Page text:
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Report: Global warming to surpass dangerous levels

September 29, 2016

Climate scientists have called on governments to 'double or triple' their efforts under the Paris agreement. The closer to the threshold of 2 degrees, the more severe the consequences, they warn.

Smoke stacks in China
Image: picture-alliance/dpa

Environmental scientists in cooperation with Argentina's Universal Ecological Fund on Thursday released a report stating global warming will breach a 2-degrees Celsius threshold by 2050 unless governments double their efforts to limit greenhouse gas emissions.

The threshold could be reached despite pledges to curb emissions under the Paris agreement, said Robert Watson, former head of the UN Intergovernmental Panel on Climate Change (IPCC), who co-authored the report

"We've really got a problem," Watson told Reuters news agency.

"If indeed these governments are serious about trying to hit the 2C mark, they really have to double or triple the effort of the current pledges made in Paris."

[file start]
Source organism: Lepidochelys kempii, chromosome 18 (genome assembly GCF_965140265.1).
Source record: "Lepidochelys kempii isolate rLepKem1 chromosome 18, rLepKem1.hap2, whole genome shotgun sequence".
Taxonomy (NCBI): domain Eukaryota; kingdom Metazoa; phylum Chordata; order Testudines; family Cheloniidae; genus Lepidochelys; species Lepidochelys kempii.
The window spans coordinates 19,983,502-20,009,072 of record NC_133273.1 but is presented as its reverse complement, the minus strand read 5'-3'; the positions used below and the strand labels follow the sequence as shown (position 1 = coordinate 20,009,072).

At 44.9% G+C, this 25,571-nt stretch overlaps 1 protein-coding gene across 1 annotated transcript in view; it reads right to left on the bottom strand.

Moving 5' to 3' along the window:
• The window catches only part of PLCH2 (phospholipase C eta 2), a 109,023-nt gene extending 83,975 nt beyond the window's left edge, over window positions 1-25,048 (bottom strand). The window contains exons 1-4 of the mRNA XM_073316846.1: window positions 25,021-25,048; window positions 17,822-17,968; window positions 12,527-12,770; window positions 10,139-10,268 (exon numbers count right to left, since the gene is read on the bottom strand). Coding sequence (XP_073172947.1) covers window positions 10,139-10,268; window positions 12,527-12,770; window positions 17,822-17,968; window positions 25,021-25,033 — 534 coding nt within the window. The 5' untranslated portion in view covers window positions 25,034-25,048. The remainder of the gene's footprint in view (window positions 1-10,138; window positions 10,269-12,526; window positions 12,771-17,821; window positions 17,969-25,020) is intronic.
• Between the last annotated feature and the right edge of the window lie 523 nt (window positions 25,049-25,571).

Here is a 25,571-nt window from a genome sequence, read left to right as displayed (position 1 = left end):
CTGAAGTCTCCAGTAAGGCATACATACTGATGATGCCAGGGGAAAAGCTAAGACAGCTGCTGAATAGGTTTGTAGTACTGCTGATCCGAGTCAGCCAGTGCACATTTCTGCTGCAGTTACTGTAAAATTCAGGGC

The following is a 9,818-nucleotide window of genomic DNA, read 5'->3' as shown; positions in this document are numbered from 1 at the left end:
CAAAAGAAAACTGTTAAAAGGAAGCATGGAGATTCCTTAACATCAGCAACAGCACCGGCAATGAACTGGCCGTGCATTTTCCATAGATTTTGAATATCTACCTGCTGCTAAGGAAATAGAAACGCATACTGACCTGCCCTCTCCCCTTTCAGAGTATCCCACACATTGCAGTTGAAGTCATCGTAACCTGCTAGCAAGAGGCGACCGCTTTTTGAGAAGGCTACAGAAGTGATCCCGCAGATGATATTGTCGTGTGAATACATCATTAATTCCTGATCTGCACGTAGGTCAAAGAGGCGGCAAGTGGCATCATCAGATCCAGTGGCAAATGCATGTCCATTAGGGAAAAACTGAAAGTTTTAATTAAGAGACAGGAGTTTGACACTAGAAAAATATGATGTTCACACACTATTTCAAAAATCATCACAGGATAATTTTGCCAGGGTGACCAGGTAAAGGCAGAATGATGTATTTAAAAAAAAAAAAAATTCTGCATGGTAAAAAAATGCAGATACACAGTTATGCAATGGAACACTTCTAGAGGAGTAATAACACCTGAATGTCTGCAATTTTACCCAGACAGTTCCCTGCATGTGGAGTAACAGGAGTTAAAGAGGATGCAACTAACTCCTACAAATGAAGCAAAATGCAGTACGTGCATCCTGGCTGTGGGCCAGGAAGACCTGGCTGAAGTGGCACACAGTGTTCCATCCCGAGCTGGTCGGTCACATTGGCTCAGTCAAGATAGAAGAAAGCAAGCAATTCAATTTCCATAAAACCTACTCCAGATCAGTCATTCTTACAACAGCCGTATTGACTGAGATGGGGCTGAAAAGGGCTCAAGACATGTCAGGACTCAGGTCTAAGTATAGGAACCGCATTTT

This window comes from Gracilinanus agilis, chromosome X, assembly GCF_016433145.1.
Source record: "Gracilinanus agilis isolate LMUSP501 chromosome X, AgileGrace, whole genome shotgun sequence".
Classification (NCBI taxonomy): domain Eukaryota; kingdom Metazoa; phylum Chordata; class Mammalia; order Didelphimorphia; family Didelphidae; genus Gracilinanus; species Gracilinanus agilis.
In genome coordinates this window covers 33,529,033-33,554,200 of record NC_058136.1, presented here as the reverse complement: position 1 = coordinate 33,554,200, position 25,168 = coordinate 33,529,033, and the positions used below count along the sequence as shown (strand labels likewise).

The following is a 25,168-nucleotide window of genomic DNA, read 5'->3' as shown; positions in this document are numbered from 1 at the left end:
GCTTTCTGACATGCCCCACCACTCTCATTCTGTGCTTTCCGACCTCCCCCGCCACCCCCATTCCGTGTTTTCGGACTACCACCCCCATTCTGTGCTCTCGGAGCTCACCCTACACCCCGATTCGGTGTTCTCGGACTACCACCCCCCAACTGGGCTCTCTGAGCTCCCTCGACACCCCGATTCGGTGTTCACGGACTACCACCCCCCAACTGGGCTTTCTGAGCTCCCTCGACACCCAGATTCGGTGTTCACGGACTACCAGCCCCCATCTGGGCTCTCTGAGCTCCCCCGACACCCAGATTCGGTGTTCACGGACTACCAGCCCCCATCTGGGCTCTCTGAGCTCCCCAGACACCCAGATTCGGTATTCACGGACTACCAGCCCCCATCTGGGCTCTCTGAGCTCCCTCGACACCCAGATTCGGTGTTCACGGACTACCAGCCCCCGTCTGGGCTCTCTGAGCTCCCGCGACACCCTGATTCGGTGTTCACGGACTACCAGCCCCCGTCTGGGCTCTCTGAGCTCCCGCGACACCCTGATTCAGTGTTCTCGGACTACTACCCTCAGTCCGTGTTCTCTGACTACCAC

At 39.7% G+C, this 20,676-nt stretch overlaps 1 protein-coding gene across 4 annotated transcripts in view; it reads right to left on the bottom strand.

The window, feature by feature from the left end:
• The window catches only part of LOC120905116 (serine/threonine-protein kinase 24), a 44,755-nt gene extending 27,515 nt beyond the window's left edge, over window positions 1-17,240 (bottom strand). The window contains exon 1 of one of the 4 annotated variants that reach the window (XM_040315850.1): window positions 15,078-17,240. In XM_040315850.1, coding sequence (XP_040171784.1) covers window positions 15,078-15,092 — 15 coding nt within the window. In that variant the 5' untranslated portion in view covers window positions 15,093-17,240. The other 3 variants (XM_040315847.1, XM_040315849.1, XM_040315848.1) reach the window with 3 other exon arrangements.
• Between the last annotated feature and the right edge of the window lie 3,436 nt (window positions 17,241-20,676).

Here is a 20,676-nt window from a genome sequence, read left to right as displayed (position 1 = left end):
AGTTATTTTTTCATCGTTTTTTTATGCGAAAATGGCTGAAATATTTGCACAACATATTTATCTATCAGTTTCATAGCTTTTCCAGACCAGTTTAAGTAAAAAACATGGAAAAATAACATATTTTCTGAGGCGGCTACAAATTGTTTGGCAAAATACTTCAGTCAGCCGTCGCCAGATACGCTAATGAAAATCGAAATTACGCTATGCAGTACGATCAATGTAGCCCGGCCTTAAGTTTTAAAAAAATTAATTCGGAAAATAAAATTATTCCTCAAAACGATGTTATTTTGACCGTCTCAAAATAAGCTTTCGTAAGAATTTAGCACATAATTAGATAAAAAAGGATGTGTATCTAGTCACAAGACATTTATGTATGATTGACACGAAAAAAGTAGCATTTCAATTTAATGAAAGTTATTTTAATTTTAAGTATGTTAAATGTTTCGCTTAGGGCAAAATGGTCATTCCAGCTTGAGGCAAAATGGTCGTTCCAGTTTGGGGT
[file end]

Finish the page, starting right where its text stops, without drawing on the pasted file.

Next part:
Scientists have forecast more severe heat waves, droughts and rising sea levels due to global warming, warning of mass migration and environmental catastrophes as a consequence.

Global greenhouse gas emissions amount to roughly 54 billion tons a year, although they are expected to be cut to 42 billion by 2030 under the agreement, according to the UN Environment Program (UNEP). World leaders decided on the 2C target in 2009 as a measure of global warming compared to pre-industrial levels.

While the report did not feature in a scientific journal, scientists working on global warming confirmed that the results were in line with current trends.

"It is a good summary of what is common knowledge in the climate expert community, but not widely appreciated by members of the public and even policy makers," said Stefan Rahmstorf, who heads earth system analysis at Germany's Potsdam Institute for Climate Impact Research.

"So indeed, it is a useful reminder to the world about what is at stake," he added.

Germany ratified the Paris accord on September 23.

ls/kms (Reuters, dpa, AP)